Mother And Son


I had the good fortune to be a neglected child, free as a weaned colt in an unfenced pasture. Of course, I had a few duties in the country. I took care of our two, by then, middle-aged horses, rounding them up in the back field and leading them to the barn for oats. I was supposed to keep the woodbox full of kindling, though often that was a forgotten chore. Usually after breakfast and sometimes without it, I disappeared for the day. I wandered alone in the woods, which seemed to embrace me and say, “You belong here, you are ours.” Sometimes I fished in the pool below the Red Mill Dam. I was shyly fascinated by the miller’s daughter, May Otto, who was my own age but had defter fingers. She would disentangle the knots that always got into my fishing line, and meanwhile I tried not to look at her bare skin through the holes in her faded calico dress.

May always went barefoot in summer, as I did too until mid-October. I wore nothing but a blue chambray shirt and a pair of bib overalls. If these last climbed too high on my legs, Mother let me charge another pair at the village store. She indulged me after a fashion, but she was too wrapped up in each new project to be much concerned with my wants.


One summer, when I was eleven, she was summoned to Pittsburgh by a family crisis and left me alone for a month. Of course I could charge staple groceries, the only ones carried at the store, but I hadn’t learned to cook. By the end of the month I had sores on my legs that were afterward diagnosed as symptoms of scurvy. They disappeared after we went back to the city and had Ora Newton to cook for us.

Mother would have liked to be proud of her only child, but in those days I was too unsocial and pigeon-toed to be displayed before the Pittsburgh ladies on the few occasions when she invited them for an afternoon tea. She was a little abashed by the ladies and was eager to impress them with her treasures. She would spend hours polishing the family silver and ironing the fine linen tablecloths she had strained her eyes to embroider. I shared distantly in the excitement until the ladies arrived; then I was banished to the bedroom, where I lay on the floor reading a book.

When I was twelve, Mother adopted a two-week-old baby, the child of a distant connection who had gotten into trouble. Mother was always kind to people in trouble, but this time she had a selfish motive too; she needed a baby to love. She took the pregnant young woman to our farmhouse and arranged with a hospital for her confinement; after that Ruth’s natural mother disappeared into the respectable world and the baby was Mother Josephine’s. She relived her early proud years of motherhood in her absorption with Ruth. I too came to love the little girl, though I rebelled against wheeling her through East Liberty in her baby carriage. Mother had little time for me. During three Pittsburgh winters she let me walk a mile to school without an overcoat or even a muffler. For the fourth winter she bought me a raincoat that she had found while shopping for bargains.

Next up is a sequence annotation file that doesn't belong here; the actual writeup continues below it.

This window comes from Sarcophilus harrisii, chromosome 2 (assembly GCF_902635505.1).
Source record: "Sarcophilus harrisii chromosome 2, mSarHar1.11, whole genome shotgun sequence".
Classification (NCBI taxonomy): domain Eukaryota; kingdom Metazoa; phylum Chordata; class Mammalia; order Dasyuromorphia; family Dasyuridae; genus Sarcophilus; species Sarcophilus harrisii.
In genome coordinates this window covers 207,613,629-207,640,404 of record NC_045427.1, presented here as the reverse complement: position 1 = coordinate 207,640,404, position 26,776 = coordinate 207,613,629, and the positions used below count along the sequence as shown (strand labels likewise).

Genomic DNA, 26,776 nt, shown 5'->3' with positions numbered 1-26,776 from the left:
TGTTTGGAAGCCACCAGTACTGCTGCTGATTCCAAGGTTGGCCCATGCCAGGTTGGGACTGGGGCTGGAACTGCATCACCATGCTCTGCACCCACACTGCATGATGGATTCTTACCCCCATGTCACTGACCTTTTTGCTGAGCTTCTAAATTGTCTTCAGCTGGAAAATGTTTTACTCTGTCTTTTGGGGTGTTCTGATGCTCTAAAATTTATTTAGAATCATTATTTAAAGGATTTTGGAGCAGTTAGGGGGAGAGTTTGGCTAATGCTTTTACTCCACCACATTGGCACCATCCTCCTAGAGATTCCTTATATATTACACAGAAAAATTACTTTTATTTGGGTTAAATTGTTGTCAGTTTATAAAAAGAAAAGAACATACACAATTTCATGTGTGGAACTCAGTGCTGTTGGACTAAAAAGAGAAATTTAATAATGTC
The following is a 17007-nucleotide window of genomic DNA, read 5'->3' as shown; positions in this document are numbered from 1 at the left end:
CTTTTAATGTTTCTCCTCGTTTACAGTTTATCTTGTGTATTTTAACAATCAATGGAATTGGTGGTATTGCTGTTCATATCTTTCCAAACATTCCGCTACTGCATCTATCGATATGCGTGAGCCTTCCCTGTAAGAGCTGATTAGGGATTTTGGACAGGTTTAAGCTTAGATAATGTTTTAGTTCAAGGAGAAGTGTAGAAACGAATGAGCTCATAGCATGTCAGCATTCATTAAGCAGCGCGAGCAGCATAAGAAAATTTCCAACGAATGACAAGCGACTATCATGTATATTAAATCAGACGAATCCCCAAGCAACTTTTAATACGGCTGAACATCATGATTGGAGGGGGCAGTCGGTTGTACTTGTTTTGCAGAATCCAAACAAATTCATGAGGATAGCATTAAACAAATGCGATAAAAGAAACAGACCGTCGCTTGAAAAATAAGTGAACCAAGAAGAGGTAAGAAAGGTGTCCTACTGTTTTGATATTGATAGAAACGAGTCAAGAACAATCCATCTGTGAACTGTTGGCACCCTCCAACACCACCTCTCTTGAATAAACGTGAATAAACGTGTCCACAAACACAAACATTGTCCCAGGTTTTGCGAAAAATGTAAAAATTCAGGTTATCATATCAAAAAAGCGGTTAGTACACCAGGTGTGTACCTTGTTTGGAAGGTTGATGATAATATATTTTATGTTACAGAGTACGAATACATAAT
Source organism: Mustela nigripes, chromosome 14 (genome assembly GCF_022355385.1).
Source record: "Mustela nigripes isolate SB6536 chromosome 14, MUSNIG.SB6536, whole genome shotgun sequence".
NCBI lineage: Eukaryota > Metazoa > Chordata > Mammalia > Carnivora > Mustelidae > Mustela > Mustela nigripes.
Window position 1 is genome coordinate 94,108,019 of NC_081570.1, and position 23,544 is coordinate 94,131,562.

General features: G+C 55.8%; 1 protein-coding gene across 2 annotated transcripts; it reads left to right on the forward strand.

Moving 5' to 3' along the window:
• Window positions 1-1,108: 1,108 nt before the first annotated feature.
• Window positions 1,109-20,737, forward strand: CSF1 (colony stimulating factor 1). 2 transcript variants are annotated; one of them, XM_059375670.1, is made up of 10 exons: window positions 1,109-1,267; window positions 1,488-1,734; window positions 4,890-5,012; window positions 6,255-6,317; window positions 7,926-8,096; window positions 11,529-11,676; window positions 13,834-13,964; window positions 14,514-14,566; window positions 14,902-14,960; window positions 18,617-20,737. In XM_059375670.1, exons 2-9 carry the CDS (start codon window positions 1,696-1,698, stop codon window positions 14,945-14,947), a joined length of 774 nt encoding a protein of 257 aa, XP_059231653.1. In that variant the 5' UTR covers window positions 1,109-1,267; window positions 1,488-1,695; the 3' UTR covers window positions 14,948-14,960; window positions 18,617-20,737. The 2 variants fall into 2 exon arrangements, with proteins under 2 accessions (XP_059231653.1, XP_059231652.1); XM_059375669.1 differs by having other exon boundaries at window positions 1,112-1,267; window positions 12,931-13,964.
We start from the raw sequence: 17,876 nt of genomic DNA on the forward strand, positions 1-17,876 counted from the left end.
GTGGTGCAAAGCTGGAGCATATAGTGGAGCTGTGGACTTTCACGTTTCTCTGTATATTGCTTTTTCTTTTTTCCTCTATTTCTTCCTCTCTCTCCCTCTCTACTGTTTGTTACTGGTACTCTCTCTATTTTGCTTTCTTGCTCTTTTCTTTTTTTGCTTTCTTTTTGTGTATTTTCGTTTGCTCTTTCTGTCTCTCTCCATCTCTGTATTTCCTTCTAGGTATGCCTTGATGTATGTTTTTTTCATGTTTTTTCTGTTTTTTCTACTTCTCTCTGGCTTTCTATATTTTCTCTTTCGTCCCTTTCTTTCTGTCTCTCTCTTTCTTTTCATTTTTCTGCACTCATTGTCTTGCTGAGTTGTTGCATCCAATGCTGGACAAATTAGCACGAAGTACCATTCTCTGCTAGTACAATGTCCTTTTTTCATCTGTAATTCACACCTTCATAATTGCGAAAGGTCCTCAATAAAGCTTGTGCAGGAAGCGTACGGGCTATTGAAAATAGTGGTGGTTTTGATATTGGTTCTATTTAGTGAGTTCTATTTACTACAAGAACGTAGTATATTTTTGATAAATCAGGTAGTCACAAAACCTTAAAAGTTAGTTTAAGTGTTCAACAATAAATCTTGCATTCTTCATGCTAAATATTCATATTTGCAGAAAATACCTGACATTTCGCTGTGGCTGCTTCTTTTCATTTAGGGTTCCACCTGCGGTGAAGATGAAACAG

SHE WASN’T consistently indifferent to what I did. She bought a baby-grand piano—for me, she said and believed— then insisted on my taking music lessons, though my fingers were almost as short and stiff as Popsie’s. Later, when I played my first Beethoven sonatas with more brio than correctness, she would listen raptly. Warmed by her quite unwarranted admiration and feeling close to her again, I must have dreamed back to those mornings of early childhood when sometimes, if she had slept late, she let me climb into her warm bed. That there was still a bond between us was revealed even when we quarreled, more bitterly as time went on. We always quarreled as equals, almost as a married pair.

Were there other symptoms of the too-famous Oedipus complex? They would be hard to find. I never quarreled with Popsie, never felt him to be a rival, and always respected him for holding fast to his beliefs, including those I rejected. Instead of rebelling against him, I nodded my head and silently disregarded his advice. There were times when I wanted to protect him almost as if he were a tender child. Yet I also trusted in his fatherly affection, something that he found hard to express in words. Usually he let me have my way, as he also let Mother have hers, very often at the cost of his own wishes. He gave in to me once again during the spring of 1915, when I chose a college that was dominated, so he thought, by godless Unitarians. He hadn’t money enough for my Harvard tuition, small as it was in those days, but he agreed to help. For once I became enterprising and talked myself into a scholarship. Mother was unhappy but didn’t interpose a veto; she had Ruth to console her.